Despite the maverick nature of the early adapters to emergency medicine, most had a clear sense of the steps necessary to achieve acceptance into the house of medicine. From its inception, ACEP established an organizational goal of education, focused specifically on the emerging realities of the practice of emergency medicine. In contrast to their “outside the box” thinking, ACEP leadership was always attentive to the need for research in emergency medicine and related fields, knowing that this was a critical component of improving practice and guiding patient care.
In pursuit of that goal, the Emergency Medicine Foundation (EMF) was established by the ACEP Board of Directors on June 10, 1972. EMF’s sole function would be to fund emergency medicine research with the goal of educating the emerging specialty on best practices. ACEP’s Board would govern the activities of EMF until September 1977 when EMF adopted its own constitution and bylaws, allowing the foundation to stand on its own. At that time, the Board was expanded to include representation from the Emergency Department Nurses Association (EDNA) and the University Association for Emergency Medical Services (UA/EM).
Early on, EMF was almost singularly responsible for providing funds to individuals who identified themselves as “emergency physicians” and were beginning their careers. Because of that, EMF has played a pivotal role in the early work of some of the most significant researchers in the field of emergency medicine.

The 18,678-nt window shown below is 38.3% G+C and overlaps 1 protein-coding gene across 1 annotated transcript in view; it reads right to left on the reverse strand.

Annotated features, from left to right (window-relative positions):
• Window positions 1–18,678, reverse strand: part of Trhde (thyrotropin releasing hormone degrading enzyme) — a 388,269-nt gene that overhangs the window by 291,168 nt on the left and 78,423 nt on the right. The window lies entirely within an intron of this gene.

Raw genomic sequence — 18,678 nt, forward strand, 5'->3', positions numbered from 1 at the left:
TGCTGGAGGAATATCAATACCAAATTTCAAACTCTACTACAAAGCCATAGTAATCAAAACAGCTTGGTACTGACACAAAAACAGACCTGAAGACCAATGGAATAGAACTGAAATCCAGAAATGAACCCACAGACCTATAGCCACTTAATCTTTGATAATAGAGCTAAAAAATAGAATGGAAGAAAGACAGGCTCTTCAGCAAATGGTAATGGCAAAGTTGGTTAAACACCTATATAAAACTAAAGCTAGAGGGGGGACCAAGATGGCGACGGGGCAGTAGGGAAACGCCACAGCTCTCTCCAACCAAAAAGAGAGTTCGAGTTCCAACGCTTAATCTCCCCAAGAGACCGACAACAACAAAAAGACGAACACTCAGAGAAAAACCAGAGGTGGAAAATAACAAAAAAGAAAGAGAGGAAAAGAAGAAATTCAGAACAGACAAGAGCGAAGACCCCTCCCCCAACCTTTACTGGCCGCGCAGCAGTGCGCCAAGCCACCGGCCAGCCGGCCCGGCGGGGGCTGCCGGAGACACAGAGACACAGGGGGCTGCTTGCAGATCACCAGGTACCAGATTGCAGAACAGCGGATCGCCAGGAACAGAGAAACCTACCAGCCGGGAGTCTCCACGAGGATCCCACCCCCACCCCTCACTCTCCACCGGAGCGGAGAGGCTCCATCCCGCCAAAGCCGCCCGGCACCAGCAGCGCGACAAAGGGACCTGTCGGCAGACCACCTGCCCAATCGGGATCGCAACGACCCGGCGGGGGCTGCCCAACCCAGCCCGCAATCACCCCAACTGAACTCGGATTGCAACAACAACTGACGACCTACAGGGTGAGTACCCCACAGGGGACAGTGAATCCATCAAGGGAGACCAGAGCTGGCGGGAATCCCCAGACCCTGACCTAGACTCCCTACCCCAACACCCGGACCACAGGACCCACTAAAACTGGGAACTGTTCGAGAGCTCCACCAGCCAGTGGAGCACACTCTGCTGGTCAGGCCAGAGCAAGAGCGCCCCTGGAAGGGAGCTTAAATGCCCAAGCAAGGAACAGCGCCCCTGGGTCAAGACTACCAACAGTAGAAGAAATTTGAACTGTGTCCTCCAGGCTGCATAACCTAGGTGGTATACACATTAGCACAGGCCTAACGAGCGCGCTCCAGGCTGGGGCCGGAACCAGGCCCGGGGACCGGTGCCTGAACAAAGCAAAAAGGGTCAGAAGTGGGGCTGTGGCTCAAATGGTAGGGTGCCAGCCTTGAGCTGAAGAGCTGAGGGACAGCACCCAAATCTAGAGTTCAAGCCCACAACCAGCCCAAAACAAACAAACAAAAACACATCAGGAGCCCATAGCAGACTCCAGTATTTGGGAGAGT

From 1972–1977, the EMF’s primary sources of income were from ACEP memorial contributions and the sales of PEER I. In 1977, a solicitation to the members of ACEP, EDNA, and UA/EM resulted in contributions of approximately $13,000.
By 1978, EMF had awarded six grants averaging approximately $4,000 each. In 1980, five awards were given totaling $22,560. Studies at the time were looking at new CPR techniques, developing criteria for cardiac drugs, and creating an EMS manual for agricultural emergencies.
In the early 1980s, a group of supporters formed the Research Associates in an effort to expand emergency medicine research; membership was open to anyone who contributed $100 or more to EMF.
In 1984, EMF reached a crossroads. Donations were being used primarily to offset costs for an annual fund raiser, leaving limited funding for research. At the time, EMF was governed by a joint board of representatives from ACEP, EDNA, UA/EM, and others. The ACEP Board boldly proposed that EMF be led by ACEP and governed by an ACEP-appointed Board. Further, ACEP promised to absorb all of EMF’s administrative costs, ensuring that 100 percent of donor dollars be directed to research. This singular change allowed EMF to flourish and achieve an exponential impact on the specialty.